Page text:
Death fear may curb mobile phone use while driving
Most of us tend to believe that we can safely manage to use our mobile phone while driving, despite knowing that it is dangerous.
Distracted driving results in thousands of fatalities and hundreds of thousands of injuries each year.
Texting while driving is a menace.
But drivers can be discouraged from the practice with public service announcements that evoke their fear of death in graphic terms, say researchers at Washington State University.
WSU marketing professors Ioannis Kareklas and Darrel Muehling examined various ways to discourage texting while driving through public service announcements, or PSAs.
The researchers cite a National Safety Council estimate that distracted cell phone use accounts for more than one-fourth of all traffic accidents, with as many as 200,000 stemming specifically from texting while driving.
There is also evidence suggesting that texting while driving may be addictive, said Kareklas.
The researchers focused on young drivers, who have been singled out as more likely to text and drive than older drivers.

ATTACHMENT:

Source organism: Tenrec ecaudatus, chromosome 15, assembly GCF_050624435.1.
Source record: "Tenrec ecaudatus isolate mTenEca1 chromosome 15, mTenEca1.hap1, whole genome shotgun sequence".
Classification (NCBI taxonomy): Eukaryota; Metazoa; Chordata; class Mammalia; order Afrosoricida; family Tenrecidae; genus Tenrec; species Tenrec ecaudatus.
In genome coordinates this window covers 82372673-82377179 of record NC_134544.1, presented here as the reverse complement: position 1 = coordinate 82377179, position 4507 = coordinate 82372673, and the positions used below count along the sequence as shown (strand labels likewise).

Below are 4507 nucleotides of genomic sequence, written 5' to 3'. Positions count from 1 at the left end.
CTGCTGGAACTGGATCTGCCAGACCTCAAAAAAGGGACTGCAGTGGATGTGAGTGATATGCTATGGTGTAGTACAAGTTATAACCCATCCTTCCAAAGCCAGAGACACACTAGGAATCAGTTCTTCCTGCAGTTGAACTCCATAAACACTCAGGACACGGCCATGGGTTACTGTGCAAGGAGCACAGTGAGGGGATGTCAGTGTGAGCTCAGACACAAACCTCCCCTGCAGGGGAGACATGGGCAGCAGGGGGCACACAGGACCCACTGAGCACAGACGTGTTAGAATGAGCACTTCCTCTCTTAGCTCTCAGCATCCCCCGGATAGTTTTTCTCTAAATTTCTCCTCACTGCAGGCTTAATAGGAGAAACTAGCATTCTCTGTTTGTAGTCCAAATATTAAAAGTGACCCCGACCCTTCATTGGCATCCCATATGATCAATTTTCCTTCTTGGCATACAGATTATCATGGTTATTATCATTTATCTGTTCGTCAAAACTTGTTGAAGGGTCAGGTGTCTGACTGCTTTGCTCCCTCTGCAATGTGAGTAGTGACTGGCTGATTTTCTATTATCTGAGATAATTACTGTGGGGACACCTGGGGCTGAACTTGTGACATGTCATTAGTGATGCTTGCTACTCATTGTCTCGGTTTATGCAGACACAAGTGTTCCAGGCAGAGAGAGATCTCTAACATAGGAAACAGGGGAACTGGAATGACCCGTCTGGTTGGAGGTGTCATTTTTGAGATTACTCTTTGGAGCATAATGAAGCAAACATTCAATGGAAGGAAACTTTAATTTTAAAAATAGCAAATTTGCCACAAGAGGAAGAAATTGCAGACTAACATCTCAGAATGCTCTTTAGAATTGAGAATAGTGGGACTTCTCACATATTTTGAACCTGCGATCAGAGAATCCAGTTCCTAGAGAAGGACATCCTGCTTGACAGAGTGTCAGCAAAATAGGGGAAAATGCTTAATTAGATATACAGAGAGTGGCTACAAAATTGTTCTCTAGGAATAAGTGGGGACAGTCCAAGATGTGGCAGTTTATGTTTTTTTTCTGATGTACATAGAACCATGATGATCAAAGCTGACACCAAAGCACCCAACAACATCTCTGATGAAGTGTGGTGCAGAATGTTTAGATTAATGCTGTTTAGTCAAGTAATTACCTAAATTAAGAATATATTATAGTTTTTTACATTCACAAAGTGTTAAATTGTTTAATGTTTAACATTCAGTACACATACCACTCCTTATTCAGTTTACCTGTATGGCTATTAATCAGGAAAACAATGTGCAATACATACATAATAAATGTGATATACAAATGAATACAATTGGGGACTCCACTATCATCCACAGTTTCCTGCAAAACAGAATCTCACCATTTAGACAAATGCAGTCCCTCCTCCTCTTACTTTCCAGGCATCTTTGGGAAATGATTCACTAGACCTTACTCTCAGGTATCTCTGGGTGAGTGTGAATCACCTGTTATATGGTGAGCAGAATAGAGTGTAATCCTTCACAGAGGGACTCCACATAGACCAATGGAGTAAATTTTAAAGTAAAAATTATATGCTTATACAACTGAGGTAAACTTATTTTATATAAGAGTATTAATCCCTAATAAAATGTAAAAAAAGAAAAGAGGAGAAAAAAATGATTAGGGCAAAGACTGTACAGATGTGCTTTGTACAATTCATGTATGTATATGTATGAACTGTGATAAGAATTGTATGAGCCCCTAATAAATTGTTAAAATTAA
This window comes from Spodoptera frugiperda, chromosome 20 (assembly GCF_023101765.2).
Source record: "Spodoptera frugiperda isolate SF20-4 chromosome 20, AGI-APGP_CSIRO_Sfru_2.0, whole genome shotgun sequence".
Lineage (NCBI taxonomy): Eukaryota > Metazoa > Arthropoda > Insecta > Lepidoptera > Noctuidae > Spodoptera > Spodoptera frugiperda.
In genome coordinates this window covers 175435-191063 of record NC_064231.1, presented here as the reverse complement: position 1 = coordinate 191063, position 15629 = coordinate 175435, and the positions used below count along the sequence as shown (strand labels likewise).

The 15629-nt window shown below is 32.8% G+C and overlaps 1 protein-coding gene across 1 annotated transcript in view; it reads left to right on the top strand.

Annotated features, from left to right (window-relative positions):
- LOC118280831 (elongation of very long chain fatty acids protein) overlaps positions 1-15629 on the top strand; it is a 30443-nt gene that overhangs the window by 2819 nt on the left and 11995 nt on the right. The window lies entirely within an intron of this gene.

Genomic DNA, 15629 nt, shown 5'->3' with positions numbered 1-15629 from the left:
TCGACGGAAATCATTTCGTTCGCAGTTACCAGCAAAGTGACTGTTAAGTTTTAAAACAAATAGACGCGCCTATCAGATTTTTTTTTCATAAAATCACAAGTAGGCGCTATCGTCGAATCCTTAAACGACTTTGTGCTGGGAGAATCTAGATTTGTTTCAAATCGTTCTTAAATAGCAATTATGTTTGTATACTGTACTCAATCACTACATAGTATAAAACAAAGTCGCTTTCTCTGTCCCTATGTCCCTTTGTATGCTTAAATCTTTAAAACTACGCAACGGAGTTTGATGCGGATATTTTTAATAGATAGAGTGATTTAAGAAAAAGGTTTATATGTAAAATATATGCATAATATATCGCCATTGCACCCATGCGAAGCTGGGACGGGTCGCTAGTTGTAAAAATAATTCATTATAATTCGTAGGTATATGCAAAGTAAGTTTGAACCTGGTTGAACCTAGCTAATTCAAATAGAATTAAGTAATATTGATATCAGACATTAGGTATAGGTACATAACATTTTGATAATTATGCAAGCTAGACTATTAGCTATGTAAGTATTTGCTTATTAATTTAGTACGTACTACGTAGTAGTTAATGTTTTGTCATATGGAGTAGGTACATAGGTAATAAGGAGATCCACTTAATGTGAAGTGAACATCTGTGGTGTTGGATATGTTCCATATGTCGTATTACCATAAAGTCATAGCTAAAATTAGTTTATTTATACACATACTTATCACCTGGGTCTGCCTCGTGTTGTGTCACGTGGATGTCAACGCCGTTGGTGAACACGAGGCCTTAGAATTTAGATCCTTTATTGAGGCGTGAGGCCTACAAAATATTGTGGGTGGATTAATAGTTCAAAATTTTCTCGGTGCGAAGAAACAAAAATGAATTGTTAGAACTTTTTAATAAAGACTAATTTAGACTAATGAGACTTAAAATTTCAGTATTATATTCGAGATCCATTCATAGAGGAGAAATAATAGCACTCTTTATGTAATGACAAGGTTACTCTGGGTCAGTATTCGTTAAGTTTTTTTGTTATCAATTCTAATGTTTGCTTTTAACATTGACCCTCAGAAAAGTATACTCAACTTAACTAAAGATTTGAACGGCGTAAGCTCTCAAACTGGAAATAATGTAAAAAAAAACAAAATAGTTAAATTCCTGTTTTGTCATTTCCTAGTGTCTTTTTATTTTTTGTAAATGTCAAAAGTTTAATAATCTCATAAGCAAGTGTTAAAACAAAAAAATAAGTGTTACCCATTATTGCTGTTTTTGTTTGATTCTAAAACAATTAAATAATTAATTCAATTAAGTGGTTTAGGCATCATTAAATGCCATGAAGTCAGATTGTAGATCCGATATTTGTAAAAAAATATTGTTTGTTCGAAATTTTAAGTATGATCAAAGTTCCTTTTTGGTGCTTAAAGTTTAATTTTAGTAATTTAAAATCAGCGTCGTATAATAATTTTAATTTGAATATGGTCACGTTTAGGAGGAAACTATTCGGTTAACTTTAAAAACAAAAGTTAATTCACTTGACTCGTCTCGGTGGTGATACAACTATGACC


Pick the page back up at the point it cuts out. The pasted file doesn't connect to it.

In an exploratory study using a nationally representative sample of 357 drivers between 18 and 49 years old, one-fourth of them tried to rationalise their behaviour.
"I only glance long enough to read a word or two, look at the road, glance again, and so on," said one respondent. "This isn't that dangerous."
"I use one hand to text and one hand to drive," said another, "so I maintain control of the car."
The findings were reported in the Journal of Consumer Affairs.
In a second study, they first had undergraduate students identify five symbols of death and found that the skull-and-crossbones symbol was much more common than crosses, coffins and tombstones, among others.
A second group of students overwhelmingly said the image reminded them of death.
The researchers then had a new national sample of online participants view four different PSAs.
All had a picture of a texting driver, the headline, "Texting While Driving: A Dangerous Combination" and ad copy saying, "Please don't text and drive."
One added text saying texting and driving kills 3,000 people a year, one added a skull
and crossbones, and a third ad had both the extra text and image.
Kareklas and Muehling found that young people exposed to the PSAs with the skull and crossbones imagery "reported significantly lower attitudes and intentions to text and drive".
The findings, they said, "suggest that the use of promotional campaigns featuring relatively strong emotional references to death/dying may be an effective persuasive technique".
(Posted on 28-02-2014)